Most of the roles and skill sets required to successfully undertake business and community engagement are not exclusive to that type of activity.
What does set business and community engagement apart from other areas such as traditional research and teaching and learning is the speed at which cycles of work are required to operate and the degree of flexibility that can be required.
When it comes to the skill sets required to successfully engage with the business and other external communities, by far the most daunting aspect of academic institutions to the general public is the closed jargonistic language. In particular, the love of TIAs – totally incomprehensible acronyms!
We even have, in fairly regular use: ‘TLA’, meaning ‘three-letter acronym’. Nothing can be more calculated to disengage potential partners than the use of language that they cannot understand. It generates a sense of being excluded or, worse, of being talked down to if they have to keep asking for terms to be explained. After a short while it raises resentment and levels of anger and temper.
The embedding BCE project spoke to several members of the business and community sectors (who had engaged with institutions outside of the five project partners) and the subject of language was mentioned forcibly by several individuals.
It was also pointed out that a large number of small to medium enterprises are managed and staffed by people who may never have been to university and that the thought of having a meeting with a ‘Dr’ or ‘Professor’ can be a daunting prospect. Again the main fear is that the language used will not be understandable. The successful practitioner will be one who is able to make people feel at ease very quickly and who speaks in a common language.
Background knowledge and empathy
Realism and understanding should be shown when an institution is asked to help solve a problem for a company. One large pharmaceutical company was astounded when a university it had approached for consultancy suggested a solution that would take twenty years to achieve payback – in a discipline that has seen increasingly rapid advances over the past few decades.
Whilst academic staff working in a particular discipline may have extensive knowledge and skills, they need to be able to apply that to the commercial imperatives that companies are faced with.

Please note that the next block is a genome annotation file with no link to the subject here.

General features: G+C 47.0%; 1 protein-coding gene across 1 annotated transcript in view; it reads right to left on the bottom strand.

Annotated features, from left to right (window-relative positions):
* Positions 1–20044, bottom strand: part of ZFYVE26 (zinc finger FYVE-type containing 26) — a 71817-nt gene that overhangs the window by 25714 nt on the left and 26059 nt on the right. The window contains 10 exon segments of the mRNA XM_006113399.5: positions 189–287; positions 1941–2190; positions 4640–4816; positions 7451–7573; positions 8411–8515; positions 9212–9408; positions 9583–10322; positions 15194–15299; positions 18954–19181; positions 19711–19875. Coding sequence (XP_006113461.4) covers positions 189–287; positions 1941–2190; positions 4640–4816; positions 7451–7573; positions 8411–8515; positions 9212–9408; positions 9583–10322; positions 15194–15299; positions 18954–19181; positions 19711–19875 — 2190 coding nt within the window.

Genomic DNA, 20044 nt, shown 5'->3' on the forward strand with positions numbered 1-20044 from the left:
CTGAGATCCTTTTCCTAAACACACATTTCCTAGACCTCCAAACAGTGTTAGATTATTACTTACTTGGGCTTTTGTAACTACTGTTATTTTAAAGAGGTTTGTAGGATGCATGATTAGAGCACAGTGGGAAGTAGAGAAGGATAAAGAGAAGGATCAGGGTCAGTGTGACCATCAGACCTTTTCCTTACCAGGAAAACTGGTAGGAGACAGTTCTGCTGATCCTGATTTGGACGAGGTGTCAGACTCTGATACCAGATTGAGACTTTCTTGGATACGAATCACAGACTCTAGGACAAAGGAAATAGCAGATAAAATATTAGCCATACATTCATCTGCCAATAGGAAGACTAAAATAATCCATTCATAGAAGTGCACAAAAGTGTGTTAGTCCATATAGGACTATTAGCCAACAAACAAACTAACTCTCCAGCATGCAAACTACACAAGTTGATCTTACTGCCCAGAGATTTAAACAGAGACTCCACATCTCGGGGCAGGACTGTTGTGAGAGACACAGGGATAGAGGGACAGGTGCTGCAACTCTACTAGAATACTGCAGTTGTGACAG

Whilst the marketing of courses, services etc. outwards to potential markets was found to be quite strong, the gathering of marketing information to inform future provision or areas for research was more sporadic and less well organised. In the sense of large-scale national or internationally strategic drivers, the senior management of institutions were able to promote priority areas with a high degree of awareness found within the practitioners of the institution.
Understanding of the drivers affecting a particular industry, for example, in order to inform curriculum development was dependent on strong knowledge rxchange partnerships and an active role played by staff of the institution in order to identify and bring back the relevant information.
We have already discussed in the section on Use of Information Systems that the main expectation of a customer relationship management (CRM) system would be that it could help cut down on the number of meetings attended by two or more members of institution staff. Yet if that were to prove truly advantageous it would require much more effort to be applied to internal communications within the institution.
Internal communications and engagement
There are two main barriers to the successful dissemination of information and knowledge brought into an institution by an individual staff member.
- knowing who else has a need of that information or knowledge
- the availability of an intuitive, accessible and easily navigated repository of such knowledge
There was evidence in all of the embedding BCE project partners that there was a lack of complete knowledge about the activities of other areas, departments, faculties, institutes and teams. This manifested itself in embarrassment at finding colleagues attending the same meeting, in low internal take-up of available places at conferences hosted by the institution, and in some duplication of tasks or activities.
However, to an extent some of this is unavoidable and to solve it would be to have discovered the panacea that all organisations dream of. Communication methods such as email, newsletters, intranets, social networking, poster campaigns etc. are dependent for their success on the willingness and ability of people to find time to go looking for them.
A review of Business and Community Engagement will test for internal communications strategies and their effectiveness.
Costing mechanisms and value of intellectual property (IP)
The embedding BCE project identified the need for a consistent approach to costing work and pricing the licensing of IP for exploitation by others. In some partners this was provided by a centralised resource, such as the research and enterprise services team at Keele University. This service was shown to be valued by the majority of its users and was an example of providing a centre of expertise within the institution.
We have mentioned elsewhere the need for flexible approaches and a more commercial attitude to costing and securing payments that may challenge traditional financial approaches. Again, the existence of a centralised resource to aid in the decision-making process would ensure a fair and consistent approach to the evaluation of any extenuating circumstances that may arise with a commercial partner or customer.